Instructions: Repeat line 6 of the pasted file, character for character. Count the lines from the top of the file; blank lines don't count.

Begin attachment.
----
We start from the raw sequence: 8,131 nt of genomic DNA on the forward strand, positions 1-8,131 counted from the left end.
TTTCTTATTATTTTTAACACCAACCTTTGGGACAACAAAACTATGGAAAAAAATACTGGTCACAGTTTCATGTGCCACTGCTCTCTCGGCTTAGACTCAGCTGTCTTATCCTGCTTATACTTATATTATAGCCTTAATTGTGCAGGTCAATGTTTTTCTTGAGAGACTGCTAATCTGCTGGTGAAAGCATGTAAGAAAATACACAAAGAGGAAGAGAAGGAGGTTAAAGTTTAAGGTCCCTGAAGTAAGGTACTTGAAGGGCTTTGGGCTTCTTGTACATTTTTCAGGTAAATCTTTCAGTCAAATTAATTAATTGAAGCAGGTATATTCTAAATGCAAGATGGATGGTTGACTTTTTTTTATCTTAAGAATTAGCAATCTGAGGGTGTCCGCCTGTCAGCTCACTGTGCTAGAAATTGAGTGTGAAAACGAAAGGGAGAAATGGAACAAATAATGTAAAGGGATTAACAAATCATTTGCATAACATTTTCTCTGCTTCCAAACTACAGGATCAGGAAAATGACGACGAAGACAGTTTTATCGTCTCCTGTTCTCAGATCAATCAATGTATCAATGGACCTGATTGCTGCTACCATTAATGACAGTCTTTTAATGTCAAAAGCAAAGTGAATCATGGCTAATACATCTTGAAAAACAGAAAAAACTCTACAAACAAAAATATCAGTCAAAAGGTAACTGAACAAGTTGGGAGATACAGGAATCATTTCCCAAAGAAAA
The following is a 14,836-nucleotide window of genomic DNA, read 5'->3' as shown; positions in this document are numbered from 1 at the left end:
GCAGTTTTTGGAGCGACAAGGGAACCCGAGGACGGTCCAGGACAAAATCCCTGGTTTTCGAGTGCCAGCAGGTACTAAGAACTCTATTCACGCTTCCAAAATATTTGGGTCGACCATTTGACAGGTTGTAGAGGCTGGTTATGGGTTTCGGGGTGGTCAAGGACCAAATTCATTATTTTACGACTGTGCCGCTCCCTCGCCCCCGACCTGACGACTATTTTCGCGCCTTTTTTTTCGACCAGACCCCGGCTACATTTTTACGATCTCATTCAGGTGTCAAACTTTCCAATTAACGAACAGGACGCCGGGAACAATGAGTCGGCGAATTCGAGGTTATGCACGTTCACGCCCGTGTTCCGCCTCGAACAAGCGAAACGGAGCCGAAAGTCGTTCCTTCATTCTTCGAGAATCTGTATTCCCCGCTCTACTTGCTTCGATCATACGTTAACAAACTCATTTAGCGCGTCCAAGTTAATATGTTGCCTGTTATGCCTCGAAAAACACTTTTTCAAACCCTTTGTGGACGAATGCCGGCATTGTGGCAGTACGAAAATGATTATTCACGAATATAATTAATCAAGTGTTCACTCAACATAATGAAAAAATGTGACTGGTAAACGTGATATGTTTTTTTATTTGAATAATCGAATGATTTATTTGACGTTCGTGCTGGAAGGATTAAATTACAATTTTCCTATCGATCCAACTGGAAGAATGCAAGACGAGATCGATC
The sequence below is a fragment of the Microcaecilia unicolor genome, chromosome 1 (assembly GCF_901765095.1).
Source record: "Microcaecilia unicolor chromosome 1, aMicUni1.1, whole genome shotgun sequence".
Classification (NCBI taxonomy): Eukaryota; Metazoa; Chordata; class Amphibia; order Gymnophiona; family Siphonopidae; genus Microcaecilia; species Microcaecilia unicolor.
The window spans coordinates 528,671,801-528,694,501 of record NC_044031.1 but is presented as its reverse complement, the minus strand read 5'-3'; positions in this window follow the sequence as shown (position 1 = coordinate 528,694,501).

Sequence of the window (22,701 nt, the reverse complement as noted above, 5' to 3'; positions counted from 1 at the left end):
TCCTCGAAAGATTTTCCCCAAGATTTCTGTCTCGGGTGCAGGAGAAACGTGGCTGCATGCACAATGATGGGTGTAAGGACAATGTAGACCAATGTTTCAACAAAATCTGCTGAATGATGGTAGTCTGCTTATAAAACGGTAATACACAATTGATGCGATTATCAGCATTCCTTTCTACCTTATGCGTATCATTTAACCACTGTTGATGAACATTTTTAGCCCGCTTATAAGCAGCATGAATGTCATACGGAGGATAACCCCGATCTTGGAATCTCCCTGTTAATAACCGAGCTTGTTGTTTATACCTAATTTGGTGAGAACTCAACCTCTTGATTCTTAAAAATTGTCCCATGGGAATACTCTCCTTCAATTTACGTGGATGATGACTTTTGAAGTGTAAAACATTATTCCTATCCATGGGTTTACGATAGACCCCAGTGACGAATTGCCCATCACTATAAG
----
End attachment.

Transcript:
Source record: "Microcaecilia unicolor chromosome 1, aMicUni1.1, whole genome shotgun sequence".